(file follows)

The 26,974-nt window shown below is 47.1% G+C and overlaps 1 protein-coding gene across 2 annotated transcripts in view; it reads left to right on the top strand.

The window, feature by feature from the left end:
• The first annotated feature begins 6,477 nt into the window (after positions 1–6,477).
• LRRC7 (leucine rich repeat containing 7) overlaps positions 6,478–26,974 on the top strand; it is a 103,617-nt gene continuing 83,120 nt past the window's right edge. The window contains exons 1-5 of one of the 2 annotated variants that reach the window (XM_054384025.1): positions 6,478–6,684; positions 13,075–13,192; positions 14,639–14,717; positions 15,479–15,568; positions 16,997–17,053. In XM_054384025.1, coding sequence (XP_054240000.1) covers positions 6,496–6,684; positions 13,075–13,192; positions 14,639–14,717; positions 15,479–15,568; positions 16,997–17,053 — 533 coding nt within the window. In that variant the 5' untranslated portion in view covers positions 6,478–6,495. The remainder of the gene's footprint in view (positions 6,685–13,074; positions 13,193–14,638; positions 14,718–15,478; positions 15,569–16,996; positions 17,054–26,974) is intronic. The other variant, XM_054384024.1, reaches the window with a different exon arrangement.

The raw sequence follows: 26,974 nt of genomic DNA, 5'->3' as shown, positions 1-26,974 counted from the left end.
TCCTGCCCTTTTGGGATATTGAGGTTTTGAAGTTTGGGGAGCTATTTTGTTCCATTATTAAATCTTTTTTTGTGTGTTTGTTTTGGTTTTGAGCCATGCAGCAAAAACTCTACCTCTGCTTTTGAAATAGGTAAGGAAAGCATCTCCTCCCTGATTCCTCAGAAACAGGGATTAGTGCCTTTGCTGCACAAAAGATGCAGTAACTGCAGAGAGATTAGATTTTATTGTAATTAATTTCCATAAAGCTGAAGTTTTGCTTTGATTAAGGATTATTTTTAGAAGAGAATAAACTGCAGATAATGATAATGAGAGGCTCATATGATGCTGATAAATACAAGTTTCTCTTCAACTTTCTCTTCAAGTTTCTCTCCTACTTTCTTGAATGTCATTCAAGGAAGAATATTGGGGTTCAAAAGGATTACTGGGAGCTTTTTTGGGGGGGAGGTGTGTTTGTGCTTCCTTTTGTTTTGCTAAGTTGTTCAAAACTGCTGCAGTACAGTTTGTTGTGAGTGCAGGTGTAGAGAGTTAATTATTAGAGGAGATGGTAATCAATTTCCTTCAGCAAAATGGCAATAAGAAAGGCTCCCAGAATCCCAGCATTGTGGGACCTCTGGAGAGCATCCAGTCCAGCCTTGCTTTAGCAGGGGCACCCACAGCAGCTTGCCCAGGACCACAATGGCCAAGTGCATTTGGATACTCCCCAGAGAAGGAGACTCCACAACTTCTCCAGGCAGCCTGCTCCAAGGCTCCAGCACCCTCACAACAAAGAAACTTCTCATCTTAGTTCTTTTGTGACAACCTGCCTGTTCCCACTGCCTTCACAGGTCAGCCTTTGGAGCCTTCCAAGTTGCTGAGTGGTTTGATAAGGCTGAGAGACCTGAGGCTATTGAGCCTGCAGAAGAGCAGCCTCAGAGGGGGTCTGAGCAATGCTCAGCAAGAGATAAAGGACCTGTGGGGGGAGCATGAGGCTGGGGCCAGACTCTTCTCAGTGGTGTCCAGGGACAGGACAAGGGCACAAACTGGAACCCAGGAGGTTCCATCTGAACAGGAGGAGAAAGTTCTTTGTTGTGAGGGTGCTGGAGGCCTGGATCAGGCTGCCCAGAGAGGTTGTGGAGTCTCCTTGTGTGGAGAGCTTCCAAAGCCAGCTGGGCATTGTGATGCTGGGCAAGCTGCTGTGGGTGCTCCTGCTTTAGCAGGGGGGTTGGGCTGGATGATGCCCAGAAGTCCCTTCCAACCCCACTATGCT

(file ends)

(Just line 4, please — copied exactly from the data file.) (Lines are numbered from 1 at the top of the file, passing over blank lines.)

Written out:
• LRRC7 (leucine rich repeat containing 7) overlaps positions 6,478–26,974 on the top strand; it is a 103,617-nt gene continuing 83,120 nt past the window's right edge. The window contains exons 1-5 of one of the 2 annotated variants that reach the window (XM_054384025.1): positions 6,478–6,684; positions 13,075–13,192; positions 14,639–14,717; positions 15,479–15,568; positions 16,997–17,053. In XM_054384025.1, coding sequence (XP_054240000.1) covers positions 6,496–6,684; positions 13,075–13,192; positions 14,639–14,717; positions 15,479–15,568; positions 16,997–17,053 — 533 coding nt within the window. In that variant the 5' untranslated portion in view covers positions 6,478–6,495. The remainder of the gene's footprint in view (positions 6,685–13,074; positions 13,193–14,638; positions 14,718–15,478; positions 15,569–16,996; positions 17,054–26,974) is intronic. The other variant, XM_054384024.1, reaches the window with a different exon arrangement.